This Week's Live Chat
The State of Special Education in the U.S.
When: Monday, Nov. 3, 3 p.m. Eastern time. | Where: http://www.edweek-chat.org
Submit questions in advance.
EPE Research Center director Christopher Swanson will moderate a wide-ranging discussion among leading experts on the critical issues shaping special education in the nation's schools.
The nation's schools educate more than 6 million students with disabilities, about nine percent of the school-age population. Nearly one-third of those disabled students are of traditional high school age. A new report from the EPE Research Center, to be released Monday November 3, examines a variety of challenges central to understanding special education in the nation's high schools, including the types of educational settings in which services are provided, the diagnosis of disabilities, overrepresentation of particular student groups, school discipline, academic achievement, high school completion and transitions into adulthood.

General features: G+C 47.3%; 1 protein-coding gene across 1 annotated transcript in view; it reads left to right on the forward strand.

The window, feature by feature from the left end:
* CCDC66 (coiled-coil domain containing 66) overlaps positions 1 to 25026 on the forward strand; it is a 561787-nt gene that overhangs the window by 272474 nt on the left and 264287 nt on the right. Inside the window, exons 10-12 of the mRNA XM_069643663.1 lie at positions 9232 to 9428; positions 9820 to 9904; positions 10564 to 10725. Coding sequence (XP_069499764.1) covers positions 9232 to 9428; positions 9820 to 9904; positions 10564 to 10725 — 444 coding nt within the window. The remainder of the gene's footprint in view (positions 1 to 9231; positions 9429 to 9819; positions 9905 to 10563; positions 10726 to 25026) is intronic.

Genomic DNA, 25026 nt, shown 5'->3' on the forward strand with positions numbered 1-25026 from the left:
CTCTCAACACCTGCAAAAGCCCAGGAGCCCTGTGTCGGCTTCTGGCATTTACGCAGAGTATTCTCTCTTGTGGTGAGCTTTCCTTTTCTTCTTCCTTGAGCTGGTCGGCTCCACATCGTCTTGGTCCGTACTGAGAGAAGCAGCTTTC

This is the first in our monthlong series of online chats in which leading experts in the field will engage in a lively, in-depth dialogue on critical issues facing special education today.
More information on the monthlong chat series and the new report is available here.
About the Guests:
Candace Cortiella is director of the Advocacy Institute, a non-profit organization dedicated to improving the lives of people with disabilities.
Patricia Guard is the acting director of the Office of Special Education Programs, the division of the U.S. Department of Education serving the needs of children and youth with disabilities.
Patti Ralabate is a professional associate for special needs at the National Education Association, the nation's largest teachers' union.
No special equipment other than Internet access is needed to participate in this text-based chat. A transcript will be posted shortly after the completion of the chat.
Friday, October 31, 2008
Advocacy and the State of Special Education
This is from a notice I receive via email. There are changes occurring the will directly affect special education more so than most changes over the past 10-15 years or so.